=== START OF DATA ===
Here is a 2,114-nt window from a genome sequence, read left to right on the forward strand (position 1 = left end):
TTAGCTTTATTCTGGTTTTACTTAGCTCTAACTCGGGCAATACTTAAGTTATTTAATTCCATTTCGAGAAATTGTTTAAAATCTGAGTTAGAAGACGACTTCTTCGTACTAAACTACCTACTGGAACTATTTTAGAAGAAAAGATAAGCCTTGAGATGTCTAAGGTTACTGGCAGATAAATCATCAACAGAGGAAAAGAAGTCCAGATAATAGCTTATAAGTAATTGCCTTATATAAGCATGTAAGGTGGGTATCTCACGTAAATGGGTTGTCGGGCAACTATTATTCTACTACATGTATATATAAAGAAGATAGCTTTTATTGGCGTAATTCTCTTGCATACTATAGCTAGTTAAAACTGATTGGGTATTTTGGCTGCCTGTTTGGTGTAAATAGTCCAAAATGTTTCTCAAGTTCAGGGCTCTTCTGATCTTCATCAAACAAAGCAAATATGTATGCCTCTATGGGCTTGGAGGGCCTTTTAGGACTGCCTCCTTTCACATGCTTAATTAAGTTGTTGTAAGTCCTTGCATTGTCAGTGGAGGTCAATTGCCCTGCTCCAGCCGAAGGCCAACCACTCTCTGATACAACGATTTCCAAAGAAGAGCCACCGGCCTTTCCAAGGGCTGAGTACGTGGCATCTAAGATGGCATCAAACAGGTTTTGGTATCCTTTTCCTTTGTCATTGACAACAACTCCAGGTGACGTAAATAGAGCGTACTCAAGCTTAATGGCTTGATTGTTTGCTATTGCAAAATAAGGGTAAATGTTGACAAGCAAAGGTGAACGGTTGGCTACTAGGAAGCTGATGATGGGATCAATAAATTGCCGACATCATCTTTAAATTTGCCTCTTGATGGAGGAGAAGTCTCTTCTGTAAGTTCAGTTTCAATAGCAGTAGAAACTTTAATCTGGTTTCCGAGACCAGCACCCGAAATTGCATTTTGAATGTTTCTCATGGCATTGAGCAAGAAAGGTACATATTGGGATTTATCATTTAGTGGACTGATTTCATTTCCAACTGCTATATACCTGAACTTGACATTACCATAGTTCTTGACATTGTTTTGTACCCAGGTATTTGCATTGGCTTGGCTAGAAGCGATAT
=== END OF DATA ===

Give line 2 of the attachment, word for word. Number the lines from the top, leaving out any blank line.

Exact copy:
TTAGCTTTATTCTGGTTTTACTTAGCTCTAACTCGGGCAATACTTAAGTTATTTAATTCCATTTCGAGAAATTGTTTAAAATCTGAGTTAGAAGACGACTTCTTCGTACTAAACTACCTACTGGAACTATTTTAGAAGAAAAGATAAGCCTTGAGATGTCTAAGGTTACTGGCAGATAAATCATCAACAGAGGAAAAGAAGTCCAGATAATAGCTTATAAGTAATTGCCTTATATAAGCATGTAAGGTGGGTATCTCACGTAAATGGGTTGTCGGGCAACTATTATTCTACTACATGTATATATAAAGAAGATAGCTTTTATTGGCGTAATTCTCTTGCATACTATAGCTAGTTAAAACTGATTGGGTATTTTGGCTGCCTGTTTGGTGTAAATAGTCCAAAATGTTTCTCAAGTTCAGGGCTCTTCTGATCTTCATCAAACAAAGCAAATATGTATGCCTCTATGGGCTTGGAGGGCCTTTTAGGACTGCCTCCTTTCACATGCTTAATTAAGTTGTTGTAAGTCCTTGCATTGTCAGTGGAGGTCAATTGCCCTGCTCCAGCCGAAGGCCAACCACTCTCTGATACAACGATTTCCAAAGAAGAGCCACCGGCCTTTCCAAGGGCTGAGTACGTGGCATCTAAGATGGCATCAAACAGGTTTTGGTATCCTTTTCCTTTGTCATTGACAACAACTCCAGGTGACGTAAATAGAGCGTACTCAAGCTTAATGGCTTGATTGTTTGCTATTGCAAAATAAGGGTAAATGTTGACAAGCAAAGGTGAACGGTTGGCTACTAGGAAGCTGATGATGGGATCAATAAATTGCCGACATCATCTTTAAATTTGCCTCTTGATGGAGGAGAAGTCTCTTCTGTAAGTTCAGTTTCAATAGCAGTAGAAACTTTAATCTGGTTTCCGAGACCAGCACCCGAAATTGCATTTTGAATGTTTCTCATGGCATTGAGCAAGAAAGGTACATATTGGGATTTATCATTTAGTGGACTGATTTCATTTCCAACTGCTATATACCTGAACTTGACATTACCATAGTTCTTGACATTGTTTTGTACCCAGGTATTTGCATTGGCTTGGCTAGAAGCGATAT